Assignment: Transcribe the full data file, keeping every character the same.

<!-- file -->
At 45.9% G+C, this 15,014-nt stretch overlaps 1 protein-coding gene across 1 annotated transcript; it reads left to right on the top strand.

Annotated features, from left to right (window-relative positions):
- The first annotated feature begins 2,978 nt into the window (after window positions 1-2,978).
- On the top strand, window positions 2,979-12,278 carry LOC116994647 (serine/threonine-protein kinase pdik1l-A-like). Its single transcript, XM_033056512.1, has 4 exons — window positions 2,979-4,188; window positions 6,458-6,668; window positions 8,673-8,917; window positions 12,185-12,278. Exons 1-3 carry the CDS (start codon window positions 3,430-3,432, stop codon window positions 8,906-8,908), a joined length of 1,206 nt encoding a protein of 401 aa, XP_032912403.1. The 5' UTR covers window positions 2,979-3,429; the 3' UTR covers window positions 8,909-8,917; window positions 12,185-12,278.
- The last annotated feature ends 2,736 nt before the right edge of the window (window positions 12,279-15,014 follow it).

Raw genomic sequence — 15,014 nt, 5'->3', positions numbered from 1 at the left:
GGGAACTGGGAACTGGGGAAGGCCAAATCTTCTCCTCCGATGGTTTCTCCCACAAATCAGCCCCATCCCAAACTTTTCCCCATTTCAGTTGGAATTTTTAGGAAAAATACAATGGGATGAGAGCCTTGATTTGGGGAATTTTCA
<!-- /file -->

At 45.9% G+C, this 15,014-nt stretch overlaps 1 protein-coding gene across 1 annotated transcript; it reads left to right on the top strand.

Annotated features, from left to right (window-relative positions):
- The first annotated feature begins 2,978 nt into the window (after window positions 1-2,978).
- On the top strand, window positions 2,979-12,278 carry LOC116994647 (serine/threonine-protein kinase pdik1l-A-like). Its single transcript, XM_033056512.1, has 4 exons — window positions 2,979-4,188; window positions 6,458-6,668; window positions 8,673-8,917; window positions 12,185-12,278. Exons 1-3 carry the CDS (start codon window positions 3,430-3,432, stop codon window positions 8,906-8,908), a joined length of 1,206 nt encoding a protein of 401 aa, XP_032912403.1. The 5' UTR covers window positions 2,979-3,429; the 3' UTR covers window positions 8,909-8,917; window positions 12,185-12,278.
- The last annotated feature ends 2,736 nt before the right edge of the window (window positions 12,279-15,014 follow it).

Raw genomic sequence — 15,014 nt, 5'->3', positions numbered from 1 at the left:
GGGAACTGGGAACTGGGGAAGGCCAAATCTTCTCCTCCGATGGTTTCTCCCACAAATCAGCCCCATCCCAAACTTTTCCCCATTTCAGTTGGAATTTTTAGGAAAAATACAATGGGATGAGAGCCTTGATTTGGGGAATTTTCA